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Как выжатый лимон: exhausted, tapped out, bushed (literally, "like a squeezed lemon)

posted by zaina19 on June, 2005 as ANALYSIS / OPINION

From: MSN NicknameEagle_wng  (Original Message)    Sent: 6/3/2005 1:30 AM

On Your Last Legs

Friday, June 3, 2005
By Michele A. Berdy
Как выжатый лимон: exhausted, tapped out, bushed (literally, "like a squeezed lemon)

Ever been too pooped to pop? Ever been so pooped that the thought of popping -- or standing up, or talking or even taking off your clothes before collapsing in bed -- makes your head spin? If you need to express fatigue -- from mild to bone-numbing -- in Russian, you're in luck: There are plenty of verbs and expressions to choose from.

The standard verb for being tired is уставать/ устать, but you can add intensifiers to taste. Мы работали с утра до ночи! Я так/безумно/жутко/ ужасно устал! (We worked from morning till night! I'm so/incredibly/terribly/awfully tired!) The adjective усталый can be applied to any body part that shows fatigue: " тебя усталый вид. (You look tired; literally, "have a tired appearance.") Similarly, " тебя усталые глаза. (Your eyes look tired.) On the fatigue-o-meter, утомляться is a bit stronger: It means to become exhausted, worn out. You can also use the nice verb переутомляться -- to become overtired, which happens to children who stay up to late and adults who are crashing to meet a deadline. Я страшно переутомилась -- уже не соображаю, что делаю. Представляешь, вчера заперла ключи в машине! (I'm burned out -- I don't even know what I'm doing. If you can believe it, yesterday I locked my keys in the car!) An adjective from this verb, утомительный, is used to describe the source of the fatigue, be it a person -- утомительный ребёнок (a tiring/tiresome child) -- or thing -- утомительная работа (hard work).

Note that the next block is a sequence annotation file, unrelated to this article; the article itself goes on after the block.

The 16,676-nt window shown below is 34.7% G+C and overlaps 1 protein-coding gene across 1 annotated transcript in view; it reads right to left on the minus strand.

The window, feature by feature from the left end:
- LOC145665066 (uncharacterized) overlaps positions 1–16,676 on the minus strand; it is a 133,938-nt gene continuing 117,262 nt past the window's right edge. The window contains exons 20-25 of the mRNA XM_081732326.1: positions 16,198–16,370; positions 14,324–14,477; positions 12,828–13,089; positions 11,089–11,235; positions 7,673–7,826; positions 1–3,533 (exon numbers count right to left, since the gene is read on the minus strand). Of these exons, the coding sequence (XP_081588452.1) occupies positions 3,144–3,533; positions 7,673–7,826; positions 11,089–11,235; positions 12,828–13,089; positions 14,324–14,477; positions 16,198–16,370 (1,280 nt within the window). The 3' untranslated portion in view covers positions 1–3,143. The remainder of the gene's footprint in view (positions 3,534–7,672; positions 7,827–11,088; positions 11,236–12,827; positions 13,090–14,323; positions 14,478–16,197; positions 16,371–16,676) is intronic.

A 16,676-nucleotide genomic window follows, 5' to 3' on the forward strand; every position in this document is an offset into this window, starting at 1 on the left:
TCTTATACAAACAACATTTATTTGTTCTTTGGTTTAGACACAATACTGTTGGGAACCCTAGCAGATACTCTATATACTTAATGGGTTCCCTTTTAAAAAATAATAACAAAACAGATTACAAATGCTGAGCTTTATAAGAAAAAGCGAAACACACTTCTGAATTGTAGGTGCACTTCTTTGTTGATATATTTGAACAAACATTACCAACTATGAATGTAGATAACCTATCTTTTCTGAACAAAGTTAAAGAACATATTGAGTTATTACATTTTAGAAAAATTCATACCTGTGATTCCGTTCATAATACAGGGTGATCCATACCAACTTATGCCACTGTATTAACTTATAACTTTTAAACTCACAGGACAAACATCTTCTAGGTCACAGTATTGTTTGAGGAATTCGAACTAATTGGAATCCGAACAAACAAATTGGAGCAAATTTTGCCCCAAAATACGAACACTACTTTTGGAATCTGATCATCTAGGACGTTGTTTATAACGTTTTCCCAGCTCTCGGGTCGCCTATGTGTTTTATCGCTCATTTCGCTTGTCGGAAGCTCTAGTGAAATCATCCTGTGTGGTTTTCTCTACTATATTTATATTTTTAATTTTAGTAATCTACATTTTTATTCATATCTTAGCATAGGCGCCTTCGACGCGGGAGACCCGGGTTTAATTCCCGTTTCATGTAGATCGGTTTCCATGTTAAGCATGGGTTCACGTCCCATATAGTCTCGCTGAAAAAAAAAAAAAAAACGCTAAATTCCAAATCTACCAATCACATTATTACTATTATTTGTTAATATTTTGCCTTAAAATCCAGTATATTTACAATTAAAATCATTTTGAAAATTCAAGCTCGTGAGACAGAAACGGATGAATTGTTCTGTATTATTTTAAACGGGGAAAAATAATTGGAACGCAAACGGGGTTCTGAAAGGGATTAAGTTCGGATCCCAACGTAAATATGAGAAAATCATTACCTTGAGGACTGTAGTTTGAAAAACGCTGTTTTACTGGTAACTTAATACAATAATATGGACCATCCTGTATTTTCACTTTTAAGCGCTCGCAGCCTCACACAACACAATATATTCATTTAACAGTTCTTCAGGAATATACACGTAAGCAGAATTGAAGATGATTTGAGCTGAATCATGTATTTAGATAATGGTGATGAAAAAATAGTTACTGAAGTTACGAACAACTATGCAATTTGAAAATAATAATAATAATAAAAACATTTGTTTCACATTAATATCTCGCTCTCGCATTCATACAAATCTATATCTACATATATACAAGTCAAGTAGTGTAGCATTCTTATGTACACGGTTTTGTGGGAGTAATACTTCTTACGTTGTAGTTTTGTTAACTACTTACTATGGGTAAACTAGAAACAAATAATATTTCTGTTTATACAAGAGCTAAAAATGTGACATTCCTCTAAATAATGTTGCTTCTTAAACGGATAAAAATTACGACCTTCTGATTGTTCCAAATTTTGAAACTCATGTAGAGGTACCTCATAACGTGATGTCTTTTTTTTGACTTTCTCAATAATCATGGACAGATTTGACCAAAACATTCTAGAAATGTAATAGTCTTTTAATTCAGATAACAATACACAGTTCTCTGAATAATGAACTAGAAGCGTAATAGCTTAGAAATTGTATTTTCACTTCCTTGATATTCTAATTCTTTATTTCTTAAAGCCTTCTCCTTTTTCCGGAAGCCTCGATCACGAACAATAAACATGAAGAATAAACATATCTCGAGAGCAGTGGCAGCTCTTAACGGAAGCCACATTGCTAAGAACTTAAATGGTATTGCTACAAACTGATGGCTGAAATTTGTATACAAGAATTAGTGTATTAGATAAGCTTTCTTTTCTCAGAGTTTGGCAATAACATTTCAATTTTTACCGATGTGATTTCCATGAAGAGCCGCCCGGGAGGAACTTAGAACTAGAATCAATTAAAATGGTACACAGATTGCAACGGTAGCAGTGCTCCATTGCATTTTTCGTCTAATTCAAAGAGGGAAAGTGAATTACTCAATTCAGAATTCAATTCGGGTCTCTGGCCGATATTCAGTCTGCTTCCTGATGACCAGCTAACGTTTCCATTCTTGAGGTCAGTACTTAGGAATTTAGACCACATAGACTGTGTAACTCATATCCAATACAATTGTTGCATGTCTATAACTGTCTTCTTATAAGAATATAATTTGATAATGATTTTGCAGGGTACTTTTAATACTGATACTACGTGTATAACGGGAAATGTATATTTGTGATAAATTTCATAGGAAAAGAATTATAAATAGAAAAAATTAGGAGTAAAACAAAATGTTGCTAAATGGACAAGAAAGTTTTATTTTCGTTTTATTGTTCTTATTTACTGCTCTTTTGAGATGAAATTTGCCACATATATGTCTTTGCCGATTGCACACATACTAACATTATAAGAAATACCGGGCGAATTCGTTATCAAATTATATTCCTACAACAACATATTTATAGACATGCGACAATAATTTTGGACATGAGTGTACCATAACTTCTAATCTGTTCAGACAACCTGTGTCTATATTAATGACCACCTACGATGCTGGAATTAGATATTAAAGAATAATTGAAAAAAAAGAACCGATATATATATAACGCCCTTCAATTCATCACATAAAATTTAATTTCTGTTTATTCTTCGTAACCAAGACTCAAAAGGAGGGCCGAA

Even higher on the scale is изнемогать/ изнемочь (to be spent, drained). This is rather high-flown and old-fashioned and can be most often found in lines of poetry -- мой дух изнемогает (my spirit is weary) -- but if you are the sort who reaches for smelling salts and clutches your breast, you might try: От жары я изнемогаю. (I'm fainting from the heat.) Another form of the word is more common: Он работает до изнеможения. (He's working to the point of exhaustion.) Finally, you can use the verb изнуряться/изнуриться, though this generally has the sense of being physically wasted due to illness or hunger: Она изнурена голодом/лихорадкой. (She is wasted from hunger/fever.)

More colloquially you can say, Я вымотался. (I've run myself ragged.) You can also say Работа выматывает меня. (Work is wearing me to a frazzle.) Even more colloquially and vividly you can describe yourself as a "squeezed lemon." This is good for those times when you are all tapped out: После поездки я чувствовала себя, как выжатый лимон. (After the trip I came home totally bushed.) Or you can say, Я приехала домой и просто свалилась с ног. (I came home and just crashed/collapsed; literally, "fell off my feet.")

Russian has a number of expressions that describe physical fatigue in terms of legs that no longer hold you up. "стала? Я еле стою на ногах! (Tired? I can barely stand!) Он еле держался на ногах. (He was about to drop in his tracks; literally, "He was barely supported by his legs.") My favorite expression is без задних ног -- literally "without one's hind legs." Он притащился домой без задних ног. (He dragged himself home on his last legs.) This expression is often used with verbs for sleeping to describe "the sleep of the dead" -- that is, when you are so exhausted, you don't fall asleep, you pass out. После обеда он задрых без задних ног. (After dinner he went out like a light.)

For describing mental exhaustion, you can try ум за разум заходит/зашёл. Impossible to translate literally ("my sense has gone behind my reason"), this describes the state when you work too long and get confused, or when your brain no longer functions.

Or you might pine, Я так долго переводила, что аж в глазах потемнело. (I've been translating for so long that I've gone blank; literally, "it's gone dark.")

Michele A. Berdy is a translator and interpreter based in Moscow.

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